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Study: Bark Beetles Not to Blame for Catastrophic Wildfires

Bark Beetle
Photo courtesy of the U.S. Forest Service
Bark Beetle

A new study suggests that, contrary to conventional wisdom, bark beetles do not play a major role in large-scale wildfires in Colorado and other western regions.

The study, published this week in Natural Areas Journal says past and current research shows that mountain pine beetle infestations don’t actually boost the risk of intense, fast-moving blazes like last summer’s devastating High Park Fire.

Barry Noon is a professor of wildlife ecology at Colorado State University, and a coauthor of the study.

"In a way, that sounds a bit counterintuitive. Admittedly dead needles have greater potential for ignition – by lightning, let’s say – than green needles. But the dead needles remain on the trees typically for about two to three years. And the ignition potential only remains high as long as the dead needles are on the trees. Once they fall off, the ignition potential is actually quite low."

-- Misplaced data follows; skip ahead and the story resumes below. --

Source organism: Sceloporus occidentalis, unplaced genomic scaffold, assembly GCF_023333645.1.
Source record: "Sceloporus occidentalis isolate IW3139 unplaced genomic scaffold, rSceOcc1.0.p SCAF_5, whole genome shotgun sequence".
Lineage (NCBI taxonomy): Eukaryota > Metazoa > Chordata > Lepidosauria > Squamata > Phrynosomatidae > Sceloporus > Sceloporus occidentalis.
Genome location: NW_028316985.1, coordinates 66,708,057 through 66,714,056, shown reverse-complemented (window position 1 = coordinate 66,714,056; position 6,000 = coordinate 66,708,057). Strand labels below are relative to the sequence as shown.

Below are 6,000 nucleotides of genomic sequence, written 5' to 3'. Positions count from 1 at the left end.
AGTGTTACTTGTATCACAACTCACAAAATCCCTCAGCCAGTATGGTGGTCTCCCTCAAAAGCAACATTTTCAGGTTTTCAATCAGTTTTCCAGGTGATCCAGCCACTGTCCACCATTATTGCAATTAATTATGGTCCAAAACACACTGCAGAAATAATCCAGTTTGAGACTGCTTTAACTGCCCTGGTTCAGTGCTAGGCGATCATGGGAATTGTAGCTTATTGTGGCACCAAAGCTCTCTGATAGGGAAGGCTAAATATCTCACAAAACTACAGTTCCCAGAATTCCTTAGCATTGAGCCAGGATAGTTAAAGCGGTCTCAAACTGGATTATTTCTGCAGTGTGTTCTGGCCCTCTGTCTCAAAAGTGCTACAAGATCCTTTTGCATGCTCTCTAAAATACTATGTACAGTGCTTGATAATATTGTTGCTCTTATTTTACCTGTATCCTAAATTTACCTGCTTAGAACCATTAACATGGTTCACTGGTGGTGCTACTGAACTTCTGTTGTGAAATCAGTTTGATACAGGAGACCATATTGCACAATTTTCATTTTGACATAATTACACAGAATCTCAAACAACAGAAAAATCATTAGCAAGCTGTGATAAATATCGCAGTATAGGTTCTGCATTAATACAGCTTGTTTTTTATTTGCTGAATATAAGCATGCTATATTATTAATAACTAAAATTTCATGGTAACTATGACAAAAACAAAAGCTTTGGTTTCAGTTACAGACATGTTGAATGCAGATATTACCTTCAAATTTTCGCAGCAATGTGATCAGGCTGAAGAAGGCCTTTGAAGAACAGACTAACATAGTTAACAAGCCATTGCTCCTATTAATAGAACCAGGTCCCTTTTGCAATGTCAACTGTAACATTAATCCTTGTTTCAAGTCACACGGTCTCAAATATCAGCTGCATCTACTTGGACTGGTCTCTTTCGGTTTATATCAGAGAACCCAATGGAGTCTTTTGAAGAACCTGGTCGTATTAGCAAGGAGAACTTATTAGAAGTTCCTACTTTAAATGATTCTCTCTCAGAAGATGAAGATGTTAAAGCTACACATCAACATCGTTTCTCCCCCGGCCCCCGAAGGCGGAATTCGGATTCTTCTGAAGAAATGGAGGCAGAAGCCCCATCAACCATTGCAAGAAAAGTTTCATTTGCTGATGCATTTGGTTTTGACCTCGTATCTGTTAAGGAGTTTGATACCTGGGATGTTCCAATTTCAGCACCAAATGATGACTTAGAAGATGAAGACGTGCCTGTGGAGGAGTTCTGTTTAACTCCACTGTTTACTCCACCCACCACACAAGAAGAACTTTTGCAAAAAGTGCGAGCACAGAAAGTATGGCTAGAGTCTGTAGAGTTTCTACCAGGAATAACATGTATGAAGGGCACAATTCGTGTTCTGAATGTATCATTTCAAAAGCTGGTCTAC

Noon says the real driving force behind last year’s intense wildfires is drought -- fueled by climate change. Because of that, he says efforts to remove beetle-killed trees may reduce the risk of small wildfires, but will do little or nothing to control the catastrophic fires that devastated Colorado forests last year.

As the host of KUNC’s new program and podcast In the NoCo, I work closely with our producers and reporters to bring context and diverse perspectives to the important issues of the day. Northern Colorado is such a diverse and growing region, brimming with history, culture, music, education, civic engagement, and amazing outdoor recreation. I love finding the stories and voices that reflect what makes NoCo such an extraordinary place to live.
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